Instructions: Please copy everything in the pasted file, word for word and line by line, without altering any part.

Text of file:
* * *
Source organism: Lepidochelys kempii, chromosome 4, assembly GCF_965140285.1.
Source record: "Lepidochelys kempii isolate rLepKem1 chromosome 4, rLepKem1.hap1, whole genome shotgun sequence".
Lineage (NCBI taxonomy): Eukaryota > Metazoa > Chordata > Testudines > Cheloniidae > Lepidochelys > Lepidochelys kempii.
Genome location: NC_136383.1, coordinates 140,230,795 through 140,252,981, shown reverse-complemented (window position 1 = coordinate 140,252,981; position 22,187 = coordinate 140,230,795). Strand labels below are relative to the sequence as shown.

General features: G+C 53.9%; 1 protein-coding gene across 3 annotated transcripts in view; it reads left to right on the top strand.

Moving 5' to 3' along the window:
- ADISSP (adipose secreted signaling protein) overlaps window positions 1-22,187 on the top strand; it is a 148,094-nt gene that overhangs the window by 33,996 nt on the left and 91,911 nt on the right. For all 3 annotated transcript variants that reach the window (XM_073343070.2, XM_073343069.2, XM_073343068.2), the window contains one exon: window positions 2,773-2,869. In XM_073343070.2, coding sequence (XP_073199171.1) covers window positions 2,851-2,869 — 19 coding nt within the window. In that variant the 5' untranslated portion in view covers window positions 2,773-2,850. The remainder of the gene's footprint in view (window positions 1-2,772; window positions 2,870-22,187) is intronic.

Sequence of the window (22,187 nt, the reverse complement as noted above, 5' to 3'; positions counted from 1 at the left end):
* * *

Source organism: Lepidochelys kempii, chromosome 4, assembly GCF_965140285.1.
Source record: "Lepidochelys kempii isolate rLepKem1 chromosome 4, rLepKem1.hap1, whole genome shotgun sequence".
Lineage (NCBI taxonomy): Eukaryota > Metazoa > Chordata > Testudines > Cheloniidae > Lepidochelys > Lepidochelys kempii.
Genome location: NC_136383.1, coordinates 140,230,795 through 140,252,981, shown reverse-complemented (window position 1 = coordinate 140,252,981; position 22,187 = coordinate 140,230,795). Strand labels below are relative to the sequence as shown.

General features: G+C 53.9%; 1 protein-coding gene across 3 annotated transcripts in view; it reads left to right on the top strand.

Moving 5' to 3' along the window:
- ADISSP (adipose secreted signaling protein) overlaps window positions 1-22,187 on the top strand; it is a 148,094-nt gene that overhangs the window by 33,996 nt on the left and 91,911 nt on the right. For all 3 annotated transcript variants that reach the window (XM_073343070.2, XM_073343069.2, XM_073343068.2), the window contains one exon: window positions 2,773-2,869. In XM_073343070.2, coding sequence (XP_073199171.1) covers window positions 2,851-2,869 — 19 coding nt within the window. In that variant the 5' untranslated portion in view covers window positions 2,773-2,850. The remainder of the gene's footprint in view (window positions 1-2,772; window positions 2,870-22,187) is intronic.

Sequence of the window (22,187 nt, the reverse complement as noted above, 5' to 3'; positions counted from 1 at the left end):